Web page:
Any driver or fleet hoping to be able to just avoid getting by without electronic logging devices even after the December 18 ELD Mandate kicks in should think again.
This is a test every fleet and driver has to take. The exemptions for the ELD Mandate are very specific, and there is not much room for interpretation. It’s critical that carriers and drivers understand that complying with the new rule almost certainly will be easier, less risky, and — if they are ever caught skirting the rules — a lot of less expensive.
The FMCSA has already published the Out of Service penalties that will be levied on a driver as of December 19 of this year, should the vehicle not have an AOBRD or ELD in use as of that date. Remember, Out of Service means sitting for 10 hours, so losing a truck that’s under a load becomes very costly and could mean the loss of future revenue, should a delivery appointment be missed. And a second Out of Service penalty is always possible if the same truck is stopped a second time and the situation hasn’t been rectified. How many thousands of dollars of revenue are lost every day a truck is shut down for ELD non-compliance?
Anyone who think Hours of Service fines and penalties really aren’t that big of a deal — and that the risk of getting caught is so low that they really can get away with not abiding by the mandate — is playing with fire. Just take a look at Omnitrac’s live HOS Fines Tracker that constantly updates how much money truck operators have paid in fines since January 1, 2017. By mid-May, the total was over $102 million and rising at the rate of nearly $600 per minute.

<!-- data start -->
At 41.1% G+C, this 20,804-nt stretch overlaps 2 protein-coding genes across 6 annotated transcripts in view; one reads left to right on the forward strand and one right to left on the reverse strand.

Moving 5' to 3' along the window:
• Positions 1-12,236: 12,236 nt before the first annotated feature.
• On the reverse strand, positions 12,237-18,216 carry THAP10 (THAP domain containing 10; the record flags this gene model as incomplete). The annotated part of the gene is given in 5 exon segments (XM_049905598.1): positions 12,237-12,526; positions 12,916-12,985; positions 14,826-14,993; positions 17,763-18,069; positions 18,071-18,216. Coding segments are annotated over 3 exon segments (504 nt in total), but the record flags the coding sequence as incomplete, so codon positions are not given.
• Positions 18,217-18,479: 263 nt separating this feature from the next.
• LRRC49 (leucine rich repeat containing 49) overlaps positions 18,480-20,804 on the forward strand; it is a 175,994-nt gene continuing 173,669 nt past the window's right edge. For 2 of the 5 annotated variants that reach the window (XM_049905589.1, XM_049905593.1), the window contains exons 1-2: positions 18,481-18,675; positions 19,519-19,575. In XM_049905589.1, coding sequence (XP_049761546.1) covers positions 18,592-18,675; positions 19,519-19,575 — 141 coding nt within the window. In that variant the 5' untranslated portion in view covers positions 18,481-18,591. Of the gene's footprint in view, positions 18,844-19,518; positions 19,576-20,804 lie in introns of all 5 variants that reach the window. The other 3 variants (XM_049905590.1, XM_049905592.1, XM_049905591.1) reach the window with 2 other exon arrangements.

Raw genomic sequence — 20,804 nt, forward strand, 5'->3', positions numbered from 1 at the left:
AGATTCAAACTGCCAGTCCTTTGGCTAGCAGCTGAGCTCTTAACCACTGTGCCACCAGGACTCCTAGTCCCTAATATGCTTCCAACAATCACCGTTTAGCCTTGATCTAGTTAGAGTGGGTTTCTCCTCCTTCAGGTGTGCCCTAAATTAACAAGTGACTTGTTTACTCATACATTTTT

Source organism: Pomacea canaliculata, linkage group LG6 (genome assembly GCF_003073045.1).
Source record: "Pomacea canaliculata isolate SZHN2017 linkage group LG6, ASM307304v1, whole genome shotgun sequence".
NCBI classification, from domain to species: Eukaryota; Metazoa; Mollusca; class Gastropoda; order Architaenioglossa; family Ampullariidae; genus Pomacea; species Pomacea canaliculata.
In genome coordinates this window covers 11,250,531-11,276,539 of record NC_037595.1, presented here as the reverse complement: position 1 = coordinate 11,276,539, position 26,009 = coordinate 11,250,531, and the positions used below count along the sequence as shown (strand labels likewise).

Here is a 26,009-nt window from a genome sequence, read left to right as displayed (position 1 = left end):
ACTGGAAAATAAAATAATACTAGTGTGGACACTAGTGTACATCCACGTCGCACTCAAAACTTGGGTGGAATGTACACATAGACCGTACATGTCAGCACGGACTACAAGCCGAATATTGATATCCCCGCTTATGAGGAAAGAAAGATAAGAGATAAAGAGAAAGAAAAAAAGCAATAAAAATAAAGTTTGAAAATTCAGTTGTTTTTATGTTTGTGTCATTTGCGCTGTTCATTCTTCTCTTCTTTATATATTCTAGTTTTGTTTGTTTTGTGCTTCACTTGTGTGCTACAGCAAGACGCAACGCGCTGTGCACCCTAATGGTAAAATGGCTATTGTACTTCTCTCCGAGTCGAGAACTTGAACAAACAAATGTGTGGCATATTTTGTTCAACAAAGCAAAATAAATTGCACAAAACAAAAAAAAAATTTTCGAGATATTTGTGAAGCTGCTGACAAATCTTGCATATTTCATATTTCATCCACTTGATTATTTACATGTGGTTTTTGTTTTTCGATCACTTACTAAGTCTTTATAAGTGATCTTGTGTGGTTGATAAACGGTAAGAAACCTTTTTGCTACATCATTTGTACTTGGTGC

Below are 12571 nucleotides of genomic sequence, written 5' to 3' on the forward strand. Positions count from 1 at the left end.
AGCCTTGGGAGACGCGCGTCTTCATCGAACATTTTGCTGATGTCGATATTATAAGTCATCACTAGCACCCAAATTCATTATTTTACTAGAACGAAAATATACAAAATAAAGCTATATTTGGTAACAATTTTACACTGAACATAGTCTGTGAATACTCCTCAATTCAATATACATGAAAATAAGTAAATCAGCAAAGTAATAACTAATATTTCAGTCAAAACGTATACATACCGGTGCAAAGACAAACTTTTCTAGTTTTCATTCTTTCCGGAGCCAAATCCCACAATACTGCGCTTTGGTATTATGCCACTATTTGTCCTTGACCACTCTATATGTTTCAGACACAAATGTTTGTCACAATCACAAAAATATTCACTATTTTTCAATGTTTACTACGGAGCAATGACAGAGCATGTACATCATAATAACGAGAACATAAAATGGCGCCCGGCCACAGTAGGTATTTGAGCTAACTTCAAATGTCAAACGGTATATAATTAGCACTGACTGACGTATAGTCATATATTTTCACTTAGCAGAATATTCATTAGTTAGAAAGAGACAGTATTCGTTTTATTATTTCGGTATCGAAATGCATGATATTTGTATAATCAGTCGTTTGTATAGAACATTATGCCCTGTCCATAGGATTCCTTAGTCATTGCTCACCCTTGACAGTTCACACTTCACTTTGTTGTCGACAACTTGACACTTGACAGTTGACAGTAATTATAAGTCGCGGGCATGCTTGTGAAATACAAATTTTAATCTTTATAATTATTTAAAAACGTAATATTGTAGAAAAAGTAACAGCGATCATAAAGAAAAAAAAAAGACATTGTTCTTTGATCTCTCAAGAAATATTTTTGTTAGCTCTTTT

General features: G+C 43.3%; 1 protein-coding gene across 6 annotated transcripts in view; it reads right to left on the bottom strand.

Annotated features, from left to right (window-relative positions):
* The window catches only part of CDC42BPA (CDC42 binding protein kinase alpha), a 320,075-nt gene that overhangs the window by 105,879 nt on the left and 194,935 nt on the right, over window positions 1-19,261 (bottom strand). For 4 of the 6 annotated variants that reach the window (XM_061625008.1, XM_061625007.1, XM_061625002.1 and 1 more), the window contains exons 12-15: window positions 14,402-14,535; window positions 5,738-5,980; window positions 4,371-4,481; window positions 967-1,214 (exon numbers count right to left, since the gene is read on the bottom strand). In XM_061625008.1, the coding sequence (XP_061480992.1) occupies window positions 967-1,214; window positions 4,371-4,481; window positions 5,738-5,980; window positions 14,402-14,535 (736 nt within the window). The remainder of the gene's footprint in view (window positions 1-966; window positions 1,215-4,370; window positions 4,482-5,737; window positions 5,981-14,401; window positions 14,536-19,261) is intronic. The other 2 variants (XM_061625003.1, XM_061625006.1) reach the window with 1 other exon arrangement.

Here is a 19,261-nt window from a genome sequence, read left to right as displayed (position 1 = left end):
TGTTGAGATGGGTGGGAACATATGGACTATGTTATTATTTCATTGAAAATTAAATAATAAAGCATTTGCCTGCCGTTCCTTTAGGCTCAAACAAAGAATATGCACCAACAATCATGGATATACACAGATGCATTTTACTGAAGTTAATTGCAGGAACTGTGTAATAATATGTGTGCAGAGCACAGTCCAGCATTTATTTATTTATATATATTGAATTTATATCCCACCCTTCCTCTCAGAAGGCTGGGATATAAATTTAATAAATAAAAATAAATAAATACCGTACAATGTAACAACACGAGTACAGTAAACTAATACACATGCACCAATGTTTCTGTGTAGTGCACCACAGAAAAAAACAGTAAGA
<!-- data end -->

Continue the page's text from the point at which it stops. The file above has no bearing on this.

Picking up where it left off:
Thus, the high cost of non-compliance should, by itself, be enough to convince carriers and operators that it just isn’t worth it. That’s because compliant ELD equipment and software can be installed for very little. Granted, base-level equipment cannot provide the added value information offered by higher-end models. But if front-end installation costs are a major concern, there are ways to keep those very low.
With ELDs, you get what you pay for
However, the selection of an ELD system may well be an instance where the old adage “penny wise, pound foolish” applies. That’s because the more sophisticated systems come with features that can provide operating economies that quickly offset those higher purchase costs and improve a company’s return on investment. For example, more sophisticated ELD systems can:
- Allow drivers to squeeze more miles into their operating day by eliminating miles lost to the practice of “rounding up” by 15 minutes used when tracking Hours of Service on paper logs. That increases their mileage pay without adding any real time to their service days.
- Improve safety performance, first by assisting dispatchers and drivers in making route assignment decisions based on the remaining number of hours drivers have in their duty days, which serves as a proxy for gauging a driver’s degree of weariness. The FMCSA, quoting a study by the Center for Truck and Bus Safety at the Virginia Tech Transportation Institute, says that drivers using ELD have an 11.7 percent lower total crash rate and 5.1 percent lower preventable crash rate than those trucks without ELDs.
- Avoid all the math errors that can get a driver violation. Carriers that go from the U.S. to Canada have two regulations to deal with, and staying in compliance requires is not simple math.
- Decrease driver away-from-home time through more accurate dispatching and route assignment based on a more accurate picture of drivers’ available driving hours. For example, instead of assigning a driver with three hours of time left a five-hour assignment that will require the driver to spend a night off duty at a truck stop, a dispatcher can give that assignment to a different driver with adequate remaining duty time while assigning the first driver a three-hour trip instead.
- Improve driver behavior and truck performance through monitoring such things as accelerator habits, unnecessary idling, hard braking, and other performance factors.
So not only is it not worth it to try to avoid the new ELD requirement, the right ELD system and the savvy use of the many different sets of data it can provide very well could be the best way to ace this particular test.